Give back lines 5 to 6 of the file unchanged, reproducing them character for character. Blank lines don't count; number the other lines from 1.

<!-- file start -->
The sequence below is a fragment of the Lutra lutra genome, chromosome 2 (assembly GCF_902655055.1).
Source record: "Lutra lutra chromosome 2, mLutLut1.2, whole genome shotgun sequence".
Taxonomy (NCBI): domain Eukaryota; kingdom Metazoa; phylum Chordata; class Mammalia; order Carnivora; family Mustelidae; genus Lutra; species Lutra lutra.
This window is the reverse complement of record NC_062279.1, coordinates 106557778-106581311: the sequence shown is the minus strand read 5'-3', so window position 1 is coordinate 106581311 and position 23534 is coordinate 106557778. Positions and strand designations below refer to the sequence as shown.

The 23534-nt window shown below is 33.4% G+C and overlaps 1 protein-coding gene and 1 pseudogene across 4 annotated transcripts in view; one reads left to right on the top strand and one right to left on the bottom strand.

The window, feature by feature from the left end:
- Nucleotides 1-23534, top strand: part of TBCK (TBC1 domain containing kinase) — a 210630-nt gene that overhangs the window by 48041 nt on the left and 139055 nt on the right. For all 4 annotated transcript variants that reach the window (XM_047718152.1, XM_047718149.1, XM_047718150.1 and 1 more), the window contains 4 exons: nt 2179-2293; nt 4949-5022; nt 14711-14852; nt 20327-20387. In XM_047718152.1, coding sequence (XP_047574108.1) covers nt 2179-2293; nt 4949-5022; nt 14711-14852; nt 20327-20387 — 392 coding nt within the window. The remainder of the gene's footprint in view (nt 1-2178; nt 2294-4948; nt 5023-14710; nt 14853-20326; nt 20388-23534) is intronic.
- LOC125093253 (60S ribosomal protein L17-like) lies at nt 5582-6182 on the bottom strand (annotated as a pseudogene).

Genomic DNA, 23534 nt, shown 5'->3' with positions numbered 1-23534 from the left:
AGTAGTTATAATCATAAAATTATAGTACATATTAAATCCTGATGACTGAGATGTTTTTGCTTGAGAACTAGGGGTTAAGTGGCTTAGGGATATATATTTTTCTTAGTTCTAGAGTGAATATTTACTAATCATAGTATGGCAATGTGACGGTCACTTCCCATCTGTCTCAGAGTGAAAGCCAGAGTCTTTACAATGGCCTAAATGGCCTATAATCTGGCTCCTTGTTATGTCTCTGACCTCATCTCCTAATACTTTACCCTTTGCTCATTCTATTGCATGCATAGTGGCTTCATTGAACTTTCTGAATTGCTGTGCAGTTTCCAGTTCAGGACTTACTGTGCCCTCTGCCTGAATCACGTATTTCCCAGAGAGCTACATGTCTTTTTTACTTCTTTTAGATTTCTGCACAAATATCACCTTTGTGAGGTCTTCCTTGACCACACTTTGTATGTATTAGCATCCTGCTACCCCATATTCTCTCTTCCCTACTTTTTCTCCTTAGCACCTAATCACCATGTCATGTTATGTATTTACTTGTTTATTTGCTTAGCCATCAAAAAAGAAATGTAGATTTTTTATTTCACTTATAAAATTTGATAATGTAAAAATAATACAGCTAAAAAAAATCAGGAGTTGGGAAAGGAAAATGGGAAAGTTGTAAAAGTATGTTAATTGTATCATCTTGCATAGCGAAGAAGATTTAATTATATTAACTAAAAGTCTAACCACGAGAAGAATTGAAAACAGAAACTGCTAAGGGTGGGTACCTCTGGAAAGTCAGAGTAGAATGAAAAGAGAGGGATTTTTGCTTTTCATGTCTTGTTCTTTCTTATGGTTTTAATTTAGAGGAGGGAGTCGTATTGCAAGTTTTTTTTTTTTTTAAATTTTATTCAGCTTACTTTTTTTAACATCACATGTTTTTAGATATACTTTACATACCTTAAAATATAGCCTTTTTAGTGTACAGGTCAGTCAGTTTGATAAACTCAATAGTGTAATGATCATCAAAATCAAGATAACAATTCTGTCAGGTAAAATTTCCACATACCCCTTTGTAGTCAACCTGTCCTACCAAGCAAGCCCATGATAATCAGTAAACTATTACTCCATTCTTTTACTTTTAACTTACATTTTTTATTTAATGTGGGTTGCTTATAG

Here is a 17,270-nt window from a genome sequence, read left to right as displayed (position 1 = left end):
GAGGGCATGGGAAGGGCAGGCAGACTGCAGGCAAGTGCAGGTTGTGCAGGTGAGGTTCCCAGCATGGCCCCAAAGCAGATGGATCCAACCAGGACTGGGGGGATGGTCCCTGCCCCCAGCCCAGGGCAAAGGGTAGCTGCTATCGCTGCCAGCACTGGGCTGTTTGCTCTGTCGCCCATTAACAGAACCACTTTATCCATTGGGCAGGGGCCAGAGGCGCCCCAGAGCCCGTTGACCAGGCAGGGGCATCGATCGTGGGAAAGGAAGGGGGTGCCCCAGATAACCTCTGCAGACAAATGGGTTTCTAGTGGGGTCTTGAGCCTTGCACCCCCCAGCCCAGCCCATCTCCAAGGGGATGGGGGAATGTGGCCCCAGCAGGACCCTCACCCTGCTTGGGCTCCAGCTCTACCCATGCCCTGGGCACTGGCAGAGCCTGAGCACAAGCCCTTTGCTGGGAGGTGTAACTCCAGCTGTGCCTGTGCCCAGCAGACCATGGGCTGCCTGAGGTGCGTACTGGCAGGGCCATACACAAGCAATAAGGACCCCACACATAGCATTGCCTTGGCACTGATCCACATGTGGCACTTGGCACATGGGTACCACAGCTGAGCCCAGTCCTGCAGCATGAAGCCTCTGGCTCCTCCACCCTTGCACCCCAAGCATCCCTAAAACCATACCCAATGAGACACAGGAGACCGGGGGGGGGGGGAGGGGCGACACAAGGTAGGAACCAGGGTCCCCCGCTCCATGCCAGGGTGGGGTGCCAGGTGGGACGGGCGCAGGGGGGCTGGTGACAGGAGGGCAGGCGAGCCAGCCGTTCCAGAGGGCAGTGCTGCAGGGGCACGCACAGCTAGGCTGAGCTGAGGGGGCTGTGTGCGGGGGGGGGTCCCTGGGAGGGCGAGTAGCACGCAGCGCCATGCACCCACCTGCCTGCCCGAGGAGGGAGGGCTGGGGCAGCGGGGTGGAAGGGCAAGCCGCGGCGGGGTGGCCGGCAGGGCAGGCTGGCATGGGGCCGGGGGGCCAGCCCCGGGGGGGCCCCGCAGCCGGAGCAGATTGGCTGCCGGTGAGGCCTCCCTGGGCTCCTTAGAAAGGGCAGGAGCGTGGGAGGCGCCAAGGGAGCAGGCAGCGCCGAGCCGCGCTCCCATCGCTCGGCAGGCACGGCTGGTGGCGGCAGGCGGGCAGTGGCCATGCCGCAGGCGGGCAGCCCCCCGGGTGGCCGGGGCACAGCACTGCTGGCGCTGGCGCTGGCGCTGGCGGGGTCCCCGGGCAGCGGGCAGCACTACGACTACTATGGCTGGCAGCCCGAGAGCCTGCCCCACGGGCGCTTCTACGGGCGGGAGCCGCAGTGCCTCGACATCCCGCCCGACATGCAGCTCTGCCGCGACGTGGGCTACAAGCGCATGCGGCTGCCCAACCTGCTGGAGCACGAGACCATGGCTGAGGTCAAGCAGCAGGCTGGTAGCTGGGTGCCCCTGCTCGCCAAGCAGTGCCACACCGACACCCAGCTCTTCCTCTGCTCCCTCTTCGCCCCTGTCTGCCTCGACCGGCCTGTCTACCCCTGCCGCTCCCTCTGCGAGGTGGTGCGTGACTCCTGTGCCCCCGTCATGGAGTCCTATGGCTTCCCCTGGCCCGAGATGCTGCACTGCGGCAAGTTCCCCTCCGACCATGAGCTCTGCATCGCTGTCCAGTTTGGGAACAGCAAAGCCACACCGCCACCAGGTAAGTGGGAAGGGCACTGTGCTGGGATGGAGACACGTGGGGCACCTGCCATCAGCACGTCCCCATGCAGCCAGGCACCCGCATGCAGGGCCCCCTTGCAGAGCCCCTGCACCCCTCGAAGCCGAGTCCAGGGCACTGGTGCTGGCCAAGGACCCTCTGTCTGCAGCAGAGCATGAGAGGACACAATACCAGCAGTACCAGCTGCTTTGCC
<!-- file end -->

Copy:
The 23534-nt window shown below is 33.4% G+C and overlaps 1 protein-coding gene and 1 pseudogene across 4 annotated transcripts in view; one reads left to right on the top strand and one right to left on the bottom strand.

The window, feature by feature from the left end: